On April 27, Netflix released its latest original film: director Ben Shelton’s high school rom-com Candy Jar. Jacob Latimore and Sami Gayle star as Bennett and Lona, two high school seniors and rival debaters who are desperate to get into their Ivy League schools of choice. Bennett, the son of a state senator, wants to go to his mother’s alma mater, Yale, while Lona, who comes from a humbler background, strives to go to Harvard. Both are reliant on a debate state championship to embellish their applications, but when a public spat between their mothers prevents them from qualifying, the pair is forced to either forgo becoming debate champions or learn to work together and re-enter as a team.
For students studying at an elite college, it is hard not to relate to Candy Jar. The film encapsulates that struggle for perfection that many of us face and the sometimes isolating repercussions that come along with it. We watch as Lona and Bennett tiptoe the lines between bitter and hopeful, anxious and collected. Their fast-talking debate scenes epitomize this energy, as the pair rattle off arguments and counterarguments on various topics, such as whether the price of a college education is worth it.
The plot unfurls predictably, with the former adversaries eventually realizing that they have more in common than not (see: Blades of Glory). Lona and Bennett’s relationship evolves from platonic to romantic as the two begin working in partnership to prepare for their debates. Latimore and Gayle have enough chemistry to propel the plot forward believably, while Lona’s perfectionism mixed with Bennett’s smugness prevents any moment from becoming too sanguine.
The film’s ending is predictable as well, with a team of cross-town rivals from a school without the privileges of Lona and Bennett’s private academy defeating them in the finals using a unique, slowed-down debate strategy based on their personal experiences rather than statistics. Lona scoffs at this strategy initially but eventually finds herself agreeing with her rivals at the film’s climax. This moment sends a mixed message about school inequality that the film fails to embrace wholeheartedly; Bennett and Lona acknowledge the shallowness of their attempts to get into top colleges, yet they continue to perpetuate this system.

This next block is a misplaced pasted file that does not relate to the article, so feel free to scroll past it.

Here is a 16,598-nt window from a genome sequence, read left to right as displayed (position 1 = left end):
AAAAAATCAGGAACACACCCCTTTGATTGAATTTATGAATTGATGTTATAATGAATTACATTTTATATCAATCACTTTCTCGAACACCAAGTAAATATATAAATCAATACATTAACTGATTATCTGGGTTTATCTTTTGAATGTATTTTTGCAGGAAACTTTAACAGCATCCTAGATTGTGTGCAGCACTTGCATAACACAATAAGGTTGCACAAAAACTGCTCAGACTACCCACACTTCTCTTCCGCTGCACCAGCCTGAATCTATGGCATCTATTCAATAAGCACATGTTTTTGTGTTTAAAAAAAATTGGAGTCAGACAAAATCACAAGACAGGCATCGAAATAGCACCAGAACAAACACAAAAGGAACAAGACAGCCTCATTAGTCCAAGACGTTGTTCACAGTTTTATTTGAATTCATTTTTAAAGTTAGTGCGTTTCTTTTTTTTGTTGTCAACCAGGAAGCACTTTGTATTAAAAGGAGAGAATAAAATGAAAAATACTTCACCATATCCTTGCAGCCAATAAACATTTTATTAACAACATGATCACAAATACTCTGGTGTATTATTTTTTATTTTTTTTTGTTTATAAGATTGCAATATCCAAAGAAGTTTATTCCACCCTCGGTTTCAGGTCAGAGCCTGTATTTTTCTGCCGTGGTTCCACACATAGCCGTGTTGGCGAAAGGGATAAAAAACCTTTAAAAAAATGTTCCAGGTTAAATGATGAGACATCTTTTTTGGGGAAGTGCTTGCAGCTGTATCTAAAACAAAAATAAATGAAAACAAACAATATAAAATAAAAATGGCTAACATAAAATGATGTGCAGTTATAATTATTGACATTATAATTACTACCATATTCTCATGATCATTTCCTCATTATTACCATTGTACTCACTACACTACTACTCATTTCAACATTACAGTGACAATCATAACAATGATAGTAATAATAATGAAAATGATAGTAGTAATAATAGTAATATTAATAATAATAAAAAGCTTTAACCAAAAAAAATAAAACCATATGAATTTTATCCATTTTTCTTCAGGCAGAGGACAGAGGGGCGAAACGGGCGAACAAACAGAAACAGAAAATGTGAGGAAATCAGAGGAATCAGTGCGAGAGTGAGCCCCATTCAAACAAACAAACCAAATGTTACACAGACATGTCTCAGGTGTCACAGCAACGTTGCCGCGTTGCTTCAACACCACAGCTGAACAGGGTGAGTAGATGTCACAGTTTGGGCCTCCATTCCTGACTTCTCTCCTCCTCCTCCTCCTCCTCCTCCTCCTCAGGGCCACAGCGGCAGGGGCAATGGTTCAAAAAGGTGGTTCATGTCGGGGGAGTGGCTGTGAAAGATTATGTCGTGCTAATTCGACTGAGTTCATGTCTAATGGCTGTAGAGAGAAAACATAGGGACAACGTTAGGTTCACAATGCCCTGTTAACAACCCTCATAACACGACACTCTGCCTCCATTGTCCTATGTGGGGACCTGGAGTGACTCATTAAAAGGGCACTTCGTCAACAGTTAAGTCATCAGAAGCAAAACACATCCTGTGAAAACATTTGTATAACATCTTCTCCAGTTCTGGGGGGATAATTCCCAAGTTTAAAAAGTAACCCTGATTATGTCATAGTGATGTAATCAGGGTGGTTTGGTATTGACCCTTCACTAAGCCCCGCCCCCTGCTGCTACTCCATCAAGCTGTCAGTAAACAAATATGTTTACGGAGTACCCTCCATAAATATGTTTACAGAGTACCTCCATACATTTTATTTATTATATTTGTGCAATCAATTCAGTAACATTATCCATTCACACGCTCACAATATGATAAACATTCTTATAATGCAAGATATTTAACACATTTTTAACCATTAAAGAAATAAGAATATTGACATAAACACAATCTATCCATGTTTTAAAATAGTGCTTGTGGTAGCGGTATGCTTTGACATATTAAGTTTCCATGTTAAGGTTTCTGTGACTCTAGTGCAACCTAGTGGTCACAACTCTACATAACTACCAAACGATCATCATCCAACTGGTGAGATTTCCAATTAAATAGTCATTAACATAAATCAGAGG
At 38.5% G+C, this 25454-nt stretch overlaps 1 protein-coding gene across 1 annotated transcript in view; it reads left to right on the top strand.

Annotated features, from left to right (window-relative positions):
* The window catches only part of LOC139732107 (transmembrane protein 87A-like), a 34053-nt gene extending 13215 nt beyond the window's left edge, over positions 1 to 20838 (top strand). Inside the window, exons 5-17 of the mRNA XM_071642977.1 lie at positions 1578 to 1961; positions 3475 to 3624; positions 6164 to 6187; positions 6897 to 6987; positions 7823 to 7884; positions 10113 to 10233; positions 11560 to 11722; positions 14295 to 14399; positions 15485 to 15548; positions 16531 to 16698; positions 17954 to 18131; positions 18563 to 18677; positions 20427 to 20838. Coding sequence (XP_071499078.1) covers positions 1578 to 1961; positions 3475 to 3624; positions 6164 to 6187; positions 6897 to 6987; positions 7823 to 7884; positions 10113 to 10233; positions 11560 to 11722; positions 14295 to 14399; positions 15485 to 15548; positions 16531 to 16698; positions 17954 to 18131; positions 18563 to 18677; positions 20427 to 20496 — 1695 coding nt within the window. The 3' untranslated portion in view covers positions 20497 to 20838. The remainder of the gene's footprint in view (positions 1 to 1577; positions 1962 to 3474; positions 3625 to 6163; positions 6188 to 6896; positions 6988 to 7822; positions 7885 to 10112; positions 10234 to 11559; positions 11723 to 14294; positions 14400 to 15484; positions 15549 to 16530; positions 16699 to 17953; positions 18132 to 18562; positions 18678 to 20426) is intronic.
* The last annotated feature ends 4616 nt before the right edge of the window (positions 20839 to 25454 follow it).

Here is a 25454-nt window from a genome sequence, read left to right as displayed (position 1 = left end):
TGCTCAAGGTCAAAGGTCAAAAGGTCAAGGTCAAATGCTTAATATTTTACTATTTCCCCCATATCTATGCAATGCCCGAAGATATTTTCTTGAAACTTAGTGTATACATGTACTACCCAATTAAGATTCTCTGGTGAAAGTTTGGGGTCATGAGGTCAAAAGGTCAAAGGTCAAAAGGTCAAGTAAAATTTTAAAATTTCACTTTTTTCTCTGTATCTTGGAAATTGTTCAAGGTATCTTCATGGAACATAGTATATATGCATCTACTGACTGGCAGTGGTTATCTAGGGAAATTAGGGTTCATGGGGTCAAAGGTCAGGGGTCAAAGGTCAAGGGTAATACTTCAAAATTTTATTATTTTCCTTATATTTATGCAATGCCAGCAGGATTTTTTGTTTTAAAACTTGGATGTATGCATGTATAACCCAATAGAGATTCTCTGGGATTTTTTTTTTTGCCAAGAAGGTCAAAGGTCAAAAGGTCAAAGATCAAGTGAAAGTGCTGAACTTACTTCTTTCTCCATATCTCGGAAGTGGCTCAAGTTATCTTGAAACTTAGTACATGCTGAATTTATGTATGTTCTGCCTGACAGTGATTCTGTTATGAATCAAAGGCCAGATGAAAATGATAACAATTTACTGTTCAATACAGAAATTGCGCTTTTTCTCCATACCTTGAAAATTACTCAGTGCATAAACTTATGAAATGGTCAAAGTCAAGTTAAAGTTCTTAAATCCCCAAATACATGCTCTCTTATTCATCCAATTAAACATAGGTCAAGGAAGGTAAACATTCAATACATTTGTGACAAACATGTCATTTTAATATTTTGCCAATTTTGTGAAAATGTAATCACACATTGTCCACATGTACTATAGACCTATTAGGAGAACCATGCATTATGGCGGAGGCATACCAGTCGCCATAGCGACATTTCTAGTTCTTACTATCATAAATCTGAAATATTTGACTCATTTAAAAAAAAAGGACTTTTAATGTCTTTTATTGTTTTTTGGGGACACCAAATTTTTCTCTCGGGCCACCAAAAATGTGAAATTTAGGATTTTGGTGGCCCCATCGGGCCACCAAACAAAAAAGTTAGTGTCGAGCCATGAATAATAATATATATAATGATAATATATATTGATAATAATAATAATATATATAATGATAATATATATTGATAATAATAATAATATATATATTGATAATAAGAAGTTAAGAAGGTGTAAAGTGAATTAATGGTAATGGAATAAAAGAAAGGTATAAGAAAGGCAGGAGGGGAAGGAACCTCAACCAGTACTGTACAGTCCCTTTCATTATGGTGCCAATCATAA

The teenagers may be Candy Jar’s main plot focus, but it’s the adults who steal the show. The film’s best comedic moments come from the interactions between Uzo Aduba of Orange is the New Black fame as Bennett’s mother and Christina Hendricks, best known for her role on Mad Men, as Lona’s mother. The two seem to have more in common than not, as both are single moms strapped with the pressure of raising their high-achieving kids, but an old high school conflict manages to get in the way. If anything, their acting outperforms the writing. Their passive-aggressive banter is fun to watch, but the backstory of how their mutual loathing came to be, stemming from a class president election, could have used more development. Nevertheless, watching these two square off is nothing short of delightful. Tom Bergeron (host of Dancing with the Stars) also merits an honorable mention for his portrayal of the perfectly avuncular school principal in one of his few acting credits.
One of the film’s pitfalls is its giving into characteristic high school movie tropes, complete with an earnest, trying-to-be-relatable teacher played by Paul Tigue as well as the wise, tells-it-like-it-is guidance counselor played by Helen Hunt who, admittedly, carries the role well. For fans of the genre, these elements may be comforting in their familiarity.
Candy Jar is a fun and watchable movie that’s as sugary as its title. While not particularly adventurous, Shelton’s film does not take itself too seriously and features admirable acting performances from newcomers and familiar faces alike, making it a great option for some light viewing this finals period.